This article was published March 9, 1995 in the Los Angeles Times.
  Buying Miles Is Thrifty - But Iffy
  By Harvey D. Shapiro
The irony of the frequent-flier game is that those who accumulate the most mileage may have the least use for their winnings.

"If you fly a lot, the last thing you may want to do is get back on a plane again," says Stan Dale, editor and publisher of Mileage & Points International, a newsletter for participants in frequent-flier programs. Thus a sizable semi-underground market has developed to transfer frequent-flier awards to those looking for cheap ways to travel.

The marketplace definitely seems to be growing, says Todd Clay, manager of corporate communications at Delta Air Lines in Atlanta. Whether you decide to join the players may depend not only on your travel habits and your bankbook, but also on your moral code. Trading in coupons is not quite illegal, but it's not exactly kosher, either.

Key to the trading are coupon brokers, who bring buyers and sellers together. They typically place small ads in the Sunday travel sections of big-city newspapers.

"There are hundreds of these brokers," Dale says. "It's a vibrant market. Some brokers will not buy the mileage until they've got a customer, and some will buy it outright without any customer involved."

Brokers ask sellers to exchange a certain number of miles from their frequent-flier accounts for a so called award, turning over the award certificate to the broker. When a passenger accumulates 25,000 miles, major airlines usually offer an award for a free ticket to any city they serve in the United States; international awards may require 60,000 miles or more. Prices vary, but sellers generally get $12 to $15 for each 1,000 miles accrued, or about $250 to $300 for a domestic ticket.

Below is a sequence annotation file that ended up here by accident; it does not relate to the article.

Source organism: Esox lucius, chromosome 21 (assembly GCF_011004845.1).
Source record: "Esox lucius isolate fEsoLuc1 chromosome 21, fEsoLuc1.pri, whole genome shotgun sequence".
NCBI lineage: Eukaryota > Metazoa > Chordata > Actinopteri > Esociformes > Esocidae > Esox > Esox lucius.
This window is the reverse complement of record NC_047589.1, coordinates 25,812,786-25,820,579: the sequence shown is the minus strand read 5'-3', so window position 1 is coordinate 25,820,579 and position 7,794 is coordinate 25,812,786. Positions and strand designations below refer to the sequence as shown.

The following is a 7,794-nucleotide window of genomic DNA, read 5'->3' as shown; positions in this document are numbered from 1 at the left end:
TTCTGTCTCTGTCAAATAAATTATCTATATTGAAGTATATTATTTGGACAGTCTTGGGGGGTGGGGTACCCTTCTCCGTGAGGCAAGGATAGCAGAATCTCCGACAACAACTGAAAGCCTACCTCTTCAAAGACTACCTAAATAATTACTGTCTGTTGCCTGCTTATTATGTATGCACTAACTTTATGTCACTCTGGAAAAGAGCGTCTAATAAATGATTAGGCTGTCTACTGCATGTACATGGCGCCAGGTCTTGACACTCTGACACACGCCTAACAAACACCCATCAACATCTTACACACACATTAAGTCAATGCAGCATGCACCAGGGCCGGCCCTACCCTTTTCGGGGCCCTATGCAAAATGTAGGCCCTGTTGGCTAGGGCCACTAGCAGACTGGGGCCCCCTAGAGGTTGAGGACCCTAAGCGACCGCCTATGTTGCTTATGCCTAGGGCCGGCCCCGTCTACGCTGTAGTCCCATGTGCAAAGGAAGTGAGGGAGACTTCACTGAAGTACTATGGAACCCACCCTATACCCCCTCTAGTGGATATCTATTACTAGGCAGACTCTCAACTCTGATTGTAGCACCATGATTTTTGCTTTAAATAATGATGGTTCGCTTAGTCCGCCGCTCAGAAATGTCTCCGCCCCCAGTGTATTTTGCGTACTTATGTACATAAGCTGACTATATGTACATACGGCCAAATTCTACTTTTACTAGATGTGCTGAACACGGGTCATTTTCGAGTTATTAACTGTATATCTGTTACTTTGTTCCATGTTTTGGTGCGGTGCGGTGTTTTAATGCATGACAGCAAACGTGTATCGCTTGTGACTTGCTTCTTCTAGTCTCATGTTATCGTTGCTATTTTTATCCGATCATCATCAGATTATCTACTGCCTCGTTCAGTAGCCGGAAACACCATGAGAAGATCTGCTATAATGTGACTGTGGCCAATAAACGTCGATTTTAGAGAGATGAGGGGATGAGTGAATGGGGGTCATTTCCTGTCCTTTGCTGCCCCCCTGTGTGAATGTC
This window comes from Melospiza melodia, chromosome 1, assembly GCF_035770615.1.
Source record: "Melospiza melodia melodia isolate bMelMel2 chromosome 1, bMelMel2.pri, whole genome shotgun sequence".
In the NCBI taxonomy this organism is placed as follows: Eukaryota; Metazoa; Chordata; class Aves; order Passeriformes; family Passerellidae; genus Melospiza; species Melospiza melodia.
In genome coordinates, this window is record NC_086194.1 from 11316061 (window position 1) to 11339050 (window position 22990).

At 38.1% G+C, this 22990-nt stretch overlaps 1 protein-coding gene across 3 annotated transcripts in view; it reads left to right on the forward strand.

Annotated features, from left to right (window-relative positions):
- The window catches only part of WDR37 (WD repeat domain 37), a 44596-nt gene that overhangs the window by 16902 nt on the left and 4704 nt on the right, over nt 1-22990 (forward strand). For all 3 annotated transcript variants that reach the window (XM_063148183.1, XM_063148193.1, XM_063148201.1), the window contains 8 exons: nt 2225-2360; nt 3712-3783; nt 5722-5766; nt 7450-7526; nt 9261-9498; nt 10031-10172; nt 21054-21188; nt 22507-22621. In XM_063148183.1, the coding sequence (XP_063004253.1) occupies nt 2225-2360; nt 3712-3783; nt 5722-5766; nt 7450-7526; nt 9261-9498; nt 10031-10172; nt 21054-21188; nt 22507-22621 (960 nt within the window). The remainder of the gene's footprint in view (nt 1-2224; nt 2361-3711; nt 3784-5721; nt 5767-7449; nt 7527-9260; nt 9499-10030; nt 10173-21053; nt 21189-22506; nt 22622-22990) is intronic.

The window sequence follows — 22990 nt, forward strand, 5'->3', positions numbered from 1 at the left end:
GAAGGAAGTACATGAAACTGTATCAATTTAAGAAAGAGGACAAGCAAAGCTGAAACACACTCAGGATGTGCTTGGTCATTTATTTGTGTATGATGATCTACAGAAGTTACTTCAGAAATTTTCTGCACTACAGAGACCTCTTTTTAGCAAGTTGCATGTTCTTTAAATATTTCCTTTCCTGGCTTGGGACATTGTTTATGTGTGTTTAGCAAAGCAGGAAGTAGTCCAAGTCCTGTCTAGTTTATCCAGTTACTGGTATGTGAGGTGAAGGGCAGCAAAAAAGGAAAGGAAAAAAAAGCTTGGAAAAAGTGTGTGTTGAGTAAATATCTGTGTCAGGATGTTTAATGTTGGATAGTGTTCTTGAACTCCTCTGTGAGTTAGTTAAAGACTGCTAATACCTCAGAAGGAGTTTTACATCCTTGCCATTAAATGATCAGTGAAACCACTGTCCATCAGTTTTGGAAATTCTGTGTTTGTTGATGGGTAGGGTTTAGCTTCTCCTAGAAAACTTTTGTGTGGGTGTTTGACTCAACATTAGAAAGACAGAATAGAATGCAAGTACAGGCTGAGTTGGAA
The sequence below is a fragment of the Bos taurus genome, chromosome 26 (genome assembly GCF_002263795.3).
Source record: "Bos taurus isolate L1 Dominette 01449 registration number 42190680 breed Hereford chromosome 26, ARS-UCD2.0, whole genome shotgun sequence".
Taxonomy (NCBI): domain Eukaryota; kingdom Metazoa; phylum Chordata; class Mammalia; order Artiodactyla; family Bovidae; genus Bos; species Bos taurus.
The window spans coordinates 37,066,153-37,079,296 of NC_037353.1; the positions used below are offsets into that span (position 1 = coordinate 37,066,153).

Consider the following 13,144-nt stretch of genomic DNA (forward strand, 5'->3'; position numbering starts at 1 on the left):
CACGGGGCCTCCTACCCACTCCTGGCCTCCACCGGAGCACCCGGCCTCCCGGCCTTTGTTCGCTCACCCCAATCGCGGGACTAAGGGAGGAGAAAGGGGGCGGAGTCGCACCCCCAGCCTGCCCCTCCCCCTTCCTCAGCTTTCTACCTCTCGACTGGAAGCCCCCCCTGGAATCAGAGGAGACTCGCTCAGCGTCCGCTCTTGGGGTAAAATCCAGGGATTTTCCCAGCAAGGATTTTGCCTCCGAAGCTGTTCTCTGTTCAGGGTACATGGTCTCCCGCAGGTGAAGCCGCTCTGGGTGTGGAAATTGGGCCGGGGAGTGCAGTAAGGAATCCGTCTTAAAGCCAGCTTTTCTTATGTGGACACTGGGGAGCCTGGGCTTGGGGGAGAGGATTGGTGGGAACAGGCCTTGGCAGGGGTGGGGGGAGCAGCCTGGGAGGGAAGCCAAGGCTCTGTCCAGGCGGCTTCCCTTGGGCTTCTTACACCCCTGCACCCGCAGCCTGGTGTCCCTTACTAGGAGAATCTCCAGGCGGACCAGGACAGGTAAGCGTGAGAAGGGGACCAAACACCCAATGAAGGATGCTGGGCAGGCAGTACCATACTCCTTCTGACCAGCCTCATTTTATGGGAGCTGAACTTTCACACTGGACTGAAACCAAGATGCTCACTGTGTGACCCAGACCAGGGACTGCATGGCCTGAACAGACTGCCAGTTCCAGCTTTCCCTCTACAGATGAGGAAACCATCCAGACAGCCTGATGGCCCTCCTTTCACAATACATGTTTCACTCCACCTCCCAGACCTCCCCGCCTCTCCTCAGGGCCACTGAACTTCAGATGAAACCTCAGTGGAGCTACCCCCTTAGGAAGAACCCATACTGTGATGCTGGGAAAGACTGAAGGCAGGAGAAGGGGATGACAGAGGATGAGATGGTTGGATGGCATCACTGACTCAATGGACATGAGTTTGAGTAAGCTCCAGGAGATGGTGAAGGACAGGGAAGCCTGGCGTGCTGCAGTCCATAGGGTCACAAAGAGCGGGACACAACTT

The broker then sells the certificate to a traveler at a price that may be as much as 50% off the regular fare. It might not save the traveler much over a deeply discounted, advance-purchase economy ticket on a highly competitive route, but it means real bargains on business class and first-class tickets, as well as on overseas routes.

Here's the catch: Frequent-flier programs prohibit selling the awards. They do allow you to give awards away--in some cases to relatives and sometimes to anyone you choose. So the buyer's apologia is that the award is a gift.

"If you're going to do this, you have to keep your mouth shut," Dale says. If users let it slip that they bought the award, their tickets can be confiscated and they will be left home--or worse yet, left far from home.

Clay says the industry's position is simple "There is a contract between the airline and the member of the frequent-flier program, and the rules spell out that the award is for the frequent flier and his or her family."

The airlines are serious about this, he says: "Delta took it to state court in Georgia, and other airlines have done the same in other states. And it has been found illegal."

Well, yes and no.

In New York, Mikki Seligman, a spokeswoman for state Atty. Gen. Oliver Koppell, says of trading in awards "There is no law in New York state that says it's illegal. It's basically a contractual issue between the airline passenger and the airline." But if you're found to have violated that contract by trading in awards, she says, "the airline may throw you off the flight. This is a flourishing industry. We know it exists, but our office has no particular jurisdiction over it."

According to Dale, courts in other states have held that an airline can refuse to accept such tickets, but it can't sue the people tendering them because it hasn't suffered damages; it's just that Mr. X sat in Mr. Y's seat.

"Some of the carriers are more aggressive than others in trying to enforce this," Dale says. American Airlines is one. Delta is also considered a hawk.

"If we become aware of it, the ticket will definitely be confiscated, and the frequent-flier account can be closed," Clay says. "We've done it on numerous occasions."

Are the airlines playing fair? "I sympathize with the airlines for trying to control their programs," Dale says, "but on the other hand, if I earn a free ticket, shouldn't I have the right to decide how to use it?"

Despite tough talk from the airlines, he says, your chances of getting away with buying an award are pretty good. And you can save a lot of money. The real question is whether you think it's the right thing to do."



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